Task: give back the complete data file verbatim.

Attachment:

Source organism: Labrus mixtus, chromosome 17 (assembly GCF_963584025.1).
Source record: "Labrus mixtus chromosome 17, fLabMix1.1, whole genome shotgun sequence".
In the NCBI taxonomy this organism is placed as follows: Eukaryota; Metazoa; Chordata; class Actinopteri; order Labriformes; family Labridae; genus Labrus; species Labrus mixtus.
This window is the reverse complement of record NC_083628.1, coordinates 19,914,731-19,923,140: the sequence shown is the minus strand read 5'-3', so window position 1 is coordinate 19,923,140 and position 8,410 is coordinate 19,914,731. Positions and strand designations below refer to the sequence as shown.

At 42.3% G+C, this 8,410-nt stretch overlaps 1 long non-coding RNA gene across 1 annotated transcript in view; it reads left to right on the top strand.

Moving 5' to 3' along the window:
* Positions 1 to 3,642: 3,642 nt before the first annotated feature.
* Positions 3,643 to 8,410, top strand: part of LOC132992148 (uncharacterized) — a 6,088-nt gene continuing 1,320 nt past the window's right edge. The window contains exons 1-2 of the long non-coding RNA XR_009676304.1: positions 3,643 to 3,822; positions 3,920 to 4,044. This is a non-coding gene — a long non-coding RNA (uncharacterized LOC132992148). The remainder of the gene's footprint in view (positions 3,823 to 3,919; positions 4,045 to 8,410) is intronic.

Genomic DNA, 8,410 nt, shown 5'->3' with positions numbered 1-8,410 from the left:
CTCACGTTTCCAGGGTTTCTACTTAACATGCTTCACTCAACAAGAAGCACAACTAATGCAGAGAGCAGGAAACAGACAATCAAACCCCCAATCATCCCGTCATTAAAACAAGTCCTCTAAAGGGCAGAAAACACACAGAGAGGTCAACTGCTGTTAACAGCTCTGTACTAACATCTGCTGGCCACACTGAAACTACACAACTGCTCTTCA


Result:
Source organism: Labrus mixtus, chromosome 17 (assembly GCF_963584025.1).
Source record: "Labrus mixtus chromosome 17, fLabMix1.1, whole genome shotgun sequence".
In the NCBI taxonomy this organism is placed as follows: Eukaryota; Metazoa; Chordata; class Actinopteri; order Labriformes; family Labridae; genus Labrus; species Labrus mixtus.
This window is the reverse complement of record NC_083628.1, coordinates 19,914,731-19,923,140: the sequence shown is the minus strand read 5'-3', so window position 1 is coordinate 19,923,140 and position 8,410 is coordinate 19,914,731. Positions and strand designations below refer to the sequence as shown.

At 42.3% G+C, this 8,410-nt stretch overlaps 1 long non-coding RNA gene across 1 annotated transcript in view; it reads left to right on the top strand.

Moving 5' to 3' along the window:
* Positions 1 to 3,642: 3,642 nt before the first annotated feature.
* Positions 3,643 to 8,410, top strand: part of LOC132992148 (uncharacterized) — a 6,088-nt gene continuing 1,320 nt past the window's right edge. The window contains exons 1-2 of the long non-coding RNA XR_009676304.1: positions 3,643 to 3,822; positions 3,920 to 4,044. This is a non-coding gene — a long non-coding RNA (uncharacterized LOC132992148). The remainder of the gene's footprint in view (positions 3,823 to 3,919; positions 4,045 to 8,410) is intronic.

Genomic DNA, 8,410 nt, shown 5'->3' with positions numbered 1-8,410 from the left:
CTCACGTTTCCAGGGTTTCTACTTAACATGCTTCACTCAACAAGAAGCACAACTAATGCAGAGAGCAGGAAACAGACAATCAAACCCCCAATCATCCCGTCATTAAAACAAGTCCTCTAAAGGGCAGAAAACACACAGAGAGGTCAACTGCTGTTAACAGCTCTGTACTAACATCTGCTGGCCACACTGAAACTACACAACTGCTCTTCA